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  • Objectophilia involves a romantic attraction towards inanimate objects
  • The 28-year-old man is in a committed relationship with his balloons
  • Majumdar confessed his love to his balloons in 2021

A man with objectophilia, who is sexually attracted to balloons, opened up about how he fell in love with them.

Aakash Majumdar, a 28-year-old man from Mumbai, India, has revealed that he is currently in a relationship with multiple balloons and dished out details about their intimacy and how his daily life revolves around them.

He identifies as an objectophile and stated that he is in a committed relationship with the inflatable objects, and sleeps beside his balloons.

What is Objectophilia?

Objectophilia, also known as object-sexuality, is a sexual orientation that involves an emotional, romantic, or sexual attraction toward particular objects, such as words, trains, bridges, walls, cars, and more.

It is a phenomenon characterised by sexual or romantic attraction directed at specific inanimate objects.

Individuals who experience this attraction may express strong feelings of love and commitment to certain items or structures that they have become fixated on.

Objectophilia gained its first media attention and popularity in 1979, when Eija-Riitta Eklöf, a model-builder who loves structures, got married to the Berlin Wall. In 2016, a documentary titled "Off the Rails" told the story of Darius McCollum, a man who is fixated on trains and public transport.

According to Psychology Today, many people mistakenly identifying this as a fetish, but this is not the case as fetishists only utilise objects to satisfy their sexual desires.

People with objectophilia, on the other hand, focus on the object and its characteristics; they are not purely sexual, depersonalised, objectified, or motivated by a sense of power over the object. It can also be passionate and filled with intense, romantic feelings.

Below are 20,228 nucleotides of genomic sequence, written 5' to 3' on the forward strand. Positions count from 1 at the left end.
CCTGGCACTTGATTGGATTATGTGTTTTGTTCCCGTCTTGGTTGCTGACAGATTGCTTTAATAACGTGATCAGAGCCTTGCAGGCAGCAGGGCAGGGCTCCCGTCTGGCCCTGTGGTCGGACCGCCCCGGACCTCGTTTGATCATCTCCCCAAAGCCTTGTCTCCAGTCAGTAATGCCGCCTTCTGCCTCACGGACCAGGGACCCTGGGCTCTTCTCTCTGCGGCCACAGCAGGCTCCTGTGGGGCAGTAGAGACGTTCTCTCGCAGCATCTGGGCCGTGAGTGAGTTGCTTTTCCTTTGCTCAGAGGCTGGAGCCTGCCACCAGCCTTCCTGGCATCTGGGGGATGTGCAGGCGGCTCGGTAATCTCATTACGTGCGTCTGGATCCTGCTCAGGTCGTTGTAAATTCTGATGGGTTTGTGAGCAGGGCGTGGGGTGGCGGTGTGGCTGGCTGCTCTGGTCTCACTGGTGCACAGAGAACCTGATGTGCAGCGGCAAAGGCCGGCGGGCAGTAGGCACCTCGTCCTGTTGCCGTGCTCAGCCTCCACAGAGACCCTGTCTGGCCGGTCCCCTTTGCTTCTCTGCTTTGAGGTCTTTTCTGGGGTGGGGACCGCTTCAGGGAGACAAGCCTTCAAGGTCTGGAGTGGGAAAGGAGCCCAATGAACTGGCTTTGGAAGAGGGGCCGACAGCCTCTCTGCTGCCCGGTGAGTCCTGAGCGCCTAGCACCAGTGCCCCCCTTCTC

A study done by Springer Nature in 2019 indicated that individuals who express a sexual desire for objects tend to be on the autism spectrum and may have an underlying condition called synesthesia. It is a neurological condition in which a person receives information meant to stimulate one of their senses through another.

Aasash Majumdar's take on his one-of-a-kind relationship

The-28-year-old said that his relationship with his beloved balloons started as a friendship and has now developed into a more meaningful one. He stated that he is currently in a 'high-flying' committed relationship with a lot of balloons.

"I like their presence and warmth, and share intimate feelings with my balloons and vice versa. When you're in love, you spend a lot of time together and accept all kinds of flaws." Majumdar remarked.

The 28-year-old stated that he communicates with his beloved, floating balloons through telepathy and dreams. He also added that they are able to share "each and every thought, feeling, and emotion" with each other.

"Every morning, I wake up by saying 'good morning' and giving a kiss to my balloons that sleep beside me, and vice versa," he added. He also revealed that he shares his bed with his balloons and that they have a physically intimate relationship.

In 2021, Majumdar realised he was in love with them and confessed to his balloons, taking his relationship to new heights.

"Since I've confessed my love for my balloons, my life has changed for the better. Our love is so strong that I can't live without him," he said.

Even though Majumdar's love for his balloons is undoubtedly strong, they are still very fragile and can get damaged quite easily.

According to Majumdar, the balloons are just as fragile as a human baby and therefore, he has to supervise his balloons at all times. He expressed his strong will to protect them from all kinds of dangers including sharp objects, suffocation, and changes in temperature.

However, despite his attempts to protect them from everything, the balloons end up popping at times. He mentioned that at one time when he was inflating a few balloons with a pump, one of the balloons popped, causing him a great deal of distress.

"I cried for the loss and after that, I became more careful. When there is a sudden death of balloons, I try to resurrect them by re-inflating them. If I can't, I give them a funeral by digging and covering them with the soil," he said.

He also revealed that he doesn't go anywhere without his inflatable partners, adding that he takes them outdoors for activities like shopping, trips to the garden, and more. He believes that the balloons should "have the freedom and change to see the world".